#3. Protect yourself with GOD’S WORD
Spend time building up your strength and wisdom through the Bible. Some verses that remind me of who the enemy is and what he’s trying to do are:
“Be sober-minded; be watchful. Your adversary the devil prowls around like a roaring lion, seeking someone to devour.” — 1 Peter 5:8
“Put on the whole armor of God, that you may be able to stand against the schemes of the devil.” — Ephesians 6:11
“When we choose love over fear God wins and the enemy flees. Submit yourselves therefore to God. Resist the devil, and he will flee from you.” — James 4:7
The Bible is FULL of wisdom that helps us see who the enemy really is and what he is trying to do to us.
Spend time in His powerful, living word and it will help you put on the FULL ARMOUR of God and fight against the enemy’s schemes.
On a Personal Note
Fear can feel impossible to get past, but everything I have achieved in my life thus far has been out of my comfort zone — it has come through facing fears. I have stared down all the fears I listed above (you’re not enough, people will let you down, you will fail, etc).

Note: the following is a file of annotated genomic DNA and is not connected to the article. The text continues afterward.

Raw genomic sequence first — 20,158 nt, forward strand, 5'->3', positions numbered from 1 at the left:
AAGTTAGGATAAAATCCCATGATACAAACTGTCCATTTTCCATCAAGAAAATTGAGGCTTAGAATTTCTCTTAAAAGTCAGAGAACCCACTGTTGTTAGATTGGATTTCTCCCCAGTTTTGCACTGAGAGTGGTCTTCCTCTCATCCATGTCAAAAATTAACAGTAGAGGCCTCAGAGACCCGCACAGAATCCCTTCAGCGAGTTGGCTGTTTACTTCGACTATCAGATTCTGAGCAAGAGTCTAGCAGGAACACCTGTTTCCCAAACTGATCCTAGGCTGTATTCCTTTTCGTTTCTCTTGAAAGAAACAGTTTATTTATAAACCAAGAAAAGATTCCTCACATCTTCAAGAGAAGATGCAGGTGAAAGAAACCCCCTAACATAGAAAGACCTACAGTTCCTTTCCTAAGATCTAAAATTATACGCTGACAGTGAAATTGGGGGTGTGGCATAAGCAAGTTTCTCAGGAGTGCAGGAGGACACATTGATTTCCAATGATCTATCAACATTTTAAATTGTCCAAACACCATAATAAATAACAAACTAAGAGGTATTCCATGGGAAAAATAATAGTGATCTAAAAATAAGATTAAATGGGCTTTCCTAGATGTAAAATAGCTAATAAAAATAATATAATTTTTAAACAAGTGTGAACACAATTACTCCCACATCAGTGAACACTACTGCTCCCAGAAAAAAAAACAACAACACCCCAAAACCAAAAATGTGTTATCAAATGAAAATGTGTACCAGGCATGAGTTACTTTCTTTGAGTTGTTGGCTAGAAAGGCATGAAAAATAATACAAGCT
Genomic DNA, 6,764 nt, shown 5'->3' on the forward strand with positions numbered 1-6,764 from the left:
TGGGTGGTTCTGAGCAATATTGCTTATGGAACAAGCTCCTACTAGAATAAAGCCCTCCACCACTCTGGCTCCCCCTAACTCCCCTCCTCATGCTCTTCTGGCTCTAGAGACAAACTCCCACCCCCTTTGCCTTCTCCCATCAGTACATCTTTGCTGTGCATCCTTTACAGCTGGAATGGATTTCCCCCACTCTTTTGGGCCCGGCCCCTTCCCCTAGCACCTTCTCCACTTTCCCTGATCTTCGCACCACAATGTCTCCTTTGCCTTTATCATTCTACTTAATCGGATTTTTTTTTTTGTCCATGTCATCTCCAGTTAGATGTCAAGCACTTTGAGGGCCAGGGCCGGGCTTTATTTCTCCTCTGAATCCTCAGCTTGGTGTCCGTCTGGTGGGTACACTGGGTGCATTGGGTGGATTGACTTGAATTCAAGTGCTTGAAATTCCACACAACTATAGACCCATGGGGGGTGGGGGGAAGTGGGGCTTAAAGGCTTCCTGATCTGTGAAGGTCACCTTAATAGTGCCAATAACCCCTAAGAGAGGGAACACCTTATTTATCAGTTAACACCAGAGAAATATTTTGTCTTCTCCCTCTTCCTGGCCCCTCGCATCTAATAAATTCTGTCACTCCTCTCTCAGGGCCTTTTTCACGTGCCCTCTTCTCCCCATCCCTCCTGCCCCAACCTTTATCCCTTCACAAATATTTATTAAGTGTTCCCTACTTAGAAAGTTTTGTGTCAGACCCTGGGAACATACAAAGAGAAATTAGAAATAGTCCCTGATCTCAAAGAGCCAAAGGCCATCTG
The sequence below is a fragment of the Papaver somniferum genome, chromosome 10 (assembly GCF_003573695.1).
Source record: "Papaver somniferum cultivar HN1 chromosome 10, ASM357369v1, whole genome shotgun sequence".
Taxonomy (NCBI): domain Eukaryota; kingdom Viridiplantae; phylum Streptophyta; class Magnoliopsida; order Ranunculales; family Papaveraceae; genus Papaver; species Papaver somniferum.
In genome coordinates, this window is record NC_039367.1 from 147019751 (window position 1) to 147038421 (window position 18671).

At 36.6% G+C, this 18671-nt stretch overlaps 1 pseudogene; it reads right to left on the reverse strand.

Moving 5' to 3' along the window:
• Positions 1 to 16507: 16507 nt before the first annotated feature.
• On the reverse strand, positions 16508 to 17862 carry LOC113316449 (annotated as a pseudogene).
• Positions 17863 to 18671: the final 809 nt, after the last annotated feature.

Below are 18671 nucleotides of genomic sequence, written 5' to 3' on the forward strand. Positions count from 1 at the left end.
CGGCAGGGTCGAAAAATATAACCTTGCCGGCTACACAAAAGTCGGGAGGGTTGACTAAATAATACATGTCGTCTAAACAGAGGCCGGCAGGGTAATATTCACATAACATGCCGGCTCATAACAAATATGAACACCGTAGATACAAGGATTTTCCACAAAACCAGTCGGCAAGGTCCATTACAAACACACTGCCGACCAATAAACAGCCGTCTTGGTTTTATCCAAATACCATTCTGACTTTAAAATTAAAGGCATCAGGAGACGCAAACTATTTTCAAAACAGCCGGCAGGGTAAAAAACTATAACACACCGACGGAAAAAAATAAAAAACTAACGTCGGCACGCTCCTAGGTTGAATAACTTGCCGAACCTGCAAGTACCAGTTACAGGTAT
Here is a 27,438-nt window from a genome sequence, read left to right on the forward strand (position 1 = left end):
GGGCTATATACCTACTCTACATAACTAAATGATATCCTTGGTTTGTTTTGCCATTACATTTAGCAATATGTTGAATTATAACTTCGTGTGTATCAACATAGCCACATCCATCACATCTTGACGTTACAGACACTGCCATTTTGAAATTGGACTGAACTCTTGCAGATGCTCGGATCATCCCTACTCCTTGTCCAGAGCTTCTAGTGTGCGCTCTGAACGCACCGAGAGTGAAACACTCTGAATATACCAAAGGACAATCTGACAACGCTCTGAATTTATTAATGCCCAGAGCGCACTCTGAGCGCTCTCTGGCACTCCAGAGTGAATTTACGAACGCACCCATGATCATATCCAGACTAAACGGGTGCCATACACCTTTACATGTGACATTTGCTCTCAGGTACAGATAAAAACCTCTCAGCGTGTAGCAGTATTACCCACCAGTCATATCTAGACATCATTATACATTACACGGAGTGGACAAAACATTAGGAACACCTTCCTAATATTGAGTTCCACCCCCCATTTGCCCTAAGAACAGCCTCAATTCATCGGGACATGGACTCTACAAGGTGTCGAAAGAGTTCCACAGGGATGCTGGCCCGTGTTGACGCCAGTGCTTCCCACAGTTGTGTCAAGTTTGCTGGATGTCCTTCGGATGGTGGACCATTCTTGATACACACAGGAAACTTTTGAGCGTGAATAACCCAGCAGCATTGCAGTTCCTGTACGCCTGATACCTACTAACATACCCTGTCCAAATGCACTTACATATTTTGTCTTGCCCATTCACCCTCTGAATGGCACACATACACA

It hasn’t been easy, but it’s been worth it. And you know what…I’ve never been alone. God gave us the Holy Spirit to give us the courage we need to defeat the fears. We can choose to notice the irrational fear, feel it, ponder it, then fight through and do what God is calling you to!
I mentioned earlier about my desire to sing and my fear around it. I know the enemy wanted to keep me in bondage. He wanted to keep that fear in me so I wouldn’t live into God’s purpose, overcome and live in freedom. The enemy didn’t want me singing on the worship team at church, singing for God and leading people to a relationship with Him. Imagine if I would have let that irrational fear of what people thought of me or possible failure to hold me back? I wouldn’t be doing what I love and I wouldn’t be living in what I believe is God’s best for me.